Fifth-grader Saniya Bryant sits at a desk at Koch Elementary, meticulously studying a set of questions. Behind her, a lime green cloth hangs from the ceiling. Across from her, a fourth-grader swivels a video camera in her direction.
“Quiet on set.”
Saniya is prepping herself to conduct an interview for Koch TV, the school's student-run online newscast. Originally a public speaking course for fourth- and fifth-graders, the class morphed into a news operation this year.
Every Thursday, students gather in a converted teacher's lounge at the Ferguson-area school to do research, prepare questions and write scripts. They record each other in front of the makeshift green screen with Principal Howard Fields’ personal Canon equipment and an iPad teleprompter.
They often interrupt the show to burst into song – a “Hello?” spoken into a mic becomes a quick Adele impersonation – and crack jokes – “You sound like some chicken without seasoning!” – but Fields is quick to point out the valuable skills they’re learning while having fun.
“They’re working on critical thinking, literacy, listening – components they’re being assessed on outside of Koch TV,” he said. “Everything we do is about impacting student achievement.”
A former high school basketball coach, Fields brings a coaching mentality to the news team. He reminds students to play their part – producer, anchor, cameraman – and work together.
“Mr. Fields steps back and lets us do what we’re capable of,” said fifth-grader Myauna Hayes, who Fields describes as a star reporter. “We’re all in this together.”
Originally designed as a way to build confidence and improve writing skills with the allure of television, Koch TV (pronounced "coke") has also become an outlet for the kids to share their stories with the world.
For many Koch students, the presence of news crews in their neighborhoods often signifies tragedy or loss. Less than a mile away, a bronze dove is embedded in the sidewalk along Canfield Drive near the spot where 18-year-old Michael Brown's body lay for hours after he was shot and killed by a Ferguson police officer in 2014.
This past fall, a groundbreaking ceremony for Koch’s new playground attracted media attention after the shooting death of a classmate, fourth-grader Jamyla Bolden.
Now, the kids have a chance to show their school and community in a brighter light. Koch TV's coverage of the new playground featured footage of students dancing, paired with more than half a dozen upbeat interviews with teachers and neighbors.
“When I was younger, I used to hate watching the news,” said Saniya, who is 11 years old. “It would scare me.”
“They don't put happy stuff,” added her classmate and best friend, Karen Lomax. The girls wear matching necklaces, each with a purple peace sign surrounded by rhinestones.
“If I were in charge of the news on TV, I wouldn't just say, ‘Today this person got shot.’ I would say, ‘But they were loved. Their memory is going to be around.’”
As they learn to share their news in their voices, the fledging reporters look to former journalists Cordell Whitlock and Allison Blood for guidance. Every week, they volunteer time outside of their jobs at the St. Louis County executive's communications office to teach the students the fundamentals of news gathering.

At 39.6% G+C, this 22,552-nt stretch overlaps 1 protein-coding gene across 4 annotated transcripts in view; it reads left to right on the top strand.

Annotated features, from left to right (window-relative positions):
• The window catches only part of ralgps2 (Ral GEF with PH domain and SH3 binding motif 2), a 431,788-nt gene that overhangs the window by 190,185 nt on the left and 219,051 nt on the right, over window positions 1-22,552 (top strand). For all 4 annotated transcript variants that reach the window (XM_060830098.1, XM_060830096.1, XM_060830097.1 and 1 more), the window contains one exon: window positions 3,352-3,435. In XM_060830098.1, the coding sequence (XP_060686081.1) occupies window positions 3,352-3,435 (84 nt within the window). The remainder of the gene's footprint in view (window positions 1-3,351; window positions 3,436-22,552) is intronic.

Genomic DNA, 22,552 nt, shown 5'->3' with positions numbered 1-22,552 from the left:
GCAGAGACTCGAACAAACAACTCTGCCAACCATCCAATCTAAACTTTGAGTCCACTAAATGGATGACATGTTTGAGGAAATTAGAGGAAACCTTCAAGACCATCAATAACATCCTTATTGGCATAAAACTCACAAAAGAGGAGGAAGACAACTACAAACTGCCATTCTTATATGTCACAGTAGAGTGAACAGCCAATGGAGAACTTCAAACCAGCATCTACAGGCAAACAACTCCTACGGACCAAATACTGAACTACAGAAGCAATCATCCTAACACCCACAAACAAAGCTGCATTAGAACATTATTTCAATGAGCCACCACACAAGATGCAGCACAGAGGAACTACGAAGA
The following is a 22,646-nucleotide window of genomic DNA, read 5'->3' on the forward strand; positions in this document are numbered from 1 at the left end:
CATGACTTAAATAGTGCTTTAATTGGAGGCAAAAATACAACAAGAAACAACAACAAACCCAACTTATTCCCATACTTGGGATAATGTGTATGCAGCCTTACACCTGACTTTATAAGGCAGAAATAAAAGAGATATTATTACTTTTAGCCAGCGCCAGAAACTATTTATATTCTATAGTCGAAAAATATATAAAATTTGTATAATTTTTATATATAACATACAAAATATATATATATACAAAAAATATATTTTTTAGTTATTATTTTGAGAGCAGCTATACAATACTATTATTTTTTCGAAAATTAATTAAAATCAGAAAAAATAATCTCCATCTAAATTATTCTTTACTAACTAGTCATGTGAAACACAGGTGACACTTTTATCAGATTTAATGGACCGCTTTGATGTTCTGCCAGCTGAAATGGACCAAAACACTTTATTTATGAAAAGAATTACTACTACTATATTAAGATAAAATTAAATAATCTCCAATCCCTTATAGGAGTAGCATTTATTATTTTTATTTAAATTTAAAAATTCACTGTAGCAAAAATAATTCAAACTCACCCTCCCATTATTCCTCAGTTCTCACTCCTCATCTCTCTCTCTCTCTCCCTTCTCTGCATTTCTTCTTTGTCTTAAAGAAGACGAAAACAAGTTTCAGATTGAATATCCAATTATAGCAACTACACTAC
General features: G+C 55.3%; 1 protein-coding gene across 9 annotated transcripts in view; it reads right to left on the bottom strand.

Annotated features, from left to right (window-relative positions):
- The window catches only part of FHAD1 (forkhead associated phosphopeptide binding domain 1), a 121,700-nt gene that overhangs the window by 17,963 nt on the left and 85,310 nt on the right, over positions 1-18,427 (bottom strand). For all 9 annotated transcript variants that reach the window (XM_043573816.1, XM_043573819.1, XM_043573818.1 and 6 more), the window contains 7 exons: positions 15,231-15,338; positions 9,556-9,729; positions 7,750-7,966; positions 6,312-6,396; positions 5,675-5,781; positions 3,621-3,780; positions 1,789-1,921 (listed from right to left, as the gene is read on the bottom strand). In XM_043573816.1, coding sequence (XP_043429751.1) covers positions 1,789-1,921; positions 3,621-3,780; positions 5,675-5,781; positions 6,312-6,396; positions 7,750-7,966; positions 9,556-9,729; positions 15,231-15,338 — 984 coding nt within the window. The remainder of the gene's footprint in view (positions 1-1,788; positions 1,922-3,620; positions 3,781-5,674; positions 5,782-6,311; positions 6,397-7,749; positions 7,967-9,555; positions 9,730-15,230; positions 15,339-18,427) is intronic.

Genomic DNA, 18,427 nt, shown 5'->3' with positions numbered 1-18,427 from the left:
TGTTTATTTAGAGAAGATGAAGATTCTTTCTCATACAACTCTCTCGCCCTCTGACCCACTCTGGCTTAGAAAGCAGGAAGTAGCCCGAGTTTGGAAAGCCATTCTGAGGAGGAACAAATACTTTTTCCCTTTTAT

“Be truthful,” Blood told students as she handed out worksheets and candy one afternoon. “That’s what the news is about.”
Whitlock said the newscast has been a natural next step to the public speaking class he and Blood originally launched last school year. The final product, which is uploaded to YouTube and shared with parents, allows students to see their focus and hard work pay off.
They also get to serve as role models for younger students. The show is peppered with reminders to work hard, come to school and “do better than your best.”
The phrase, which has become a mantra for Koch students, closes out every show.
“We need for kids to know they can do better than they did yesterday,” said Fields, who had the motto painted in the school's lobby after becoming principal in the fall of 2014.
The phrase serves as a reminder to him as much as to his students and staff. The year before he started, Koch received 14 out of 70 possible points on its state report card. After Fields’ first year, that number jumped to 42.
The score contributed to Koch's district, Riverview Gardens, being named the most improved in the state for the 2014-15 school year. Riverview Gardens is one of two unaccredited districts in St. Louis County. The other is nearby Normandy.
Koch TV reporters have covered the accreditation issue, producing a segment about a recent public hearing on the district's status for their third episode.
“Many students recognize that there are people who believe that this school, this school district, is not as good as the others,” said Melanie Powell-Robinson, spokeswoman for the district. “And they want to let people know that great learning does occur here.”
On this recent afternoon, Karen heads to the anchor desk to deliver lines for the closing sequence. She and co-anchor Amorion Bland joke together onscreen as Myauna sets up the teleprompter and counts down.
Looking straight into the camera, the anchors thank Koch TV's viewers and end with their usual reminder: “Until next time, always do better than your best.”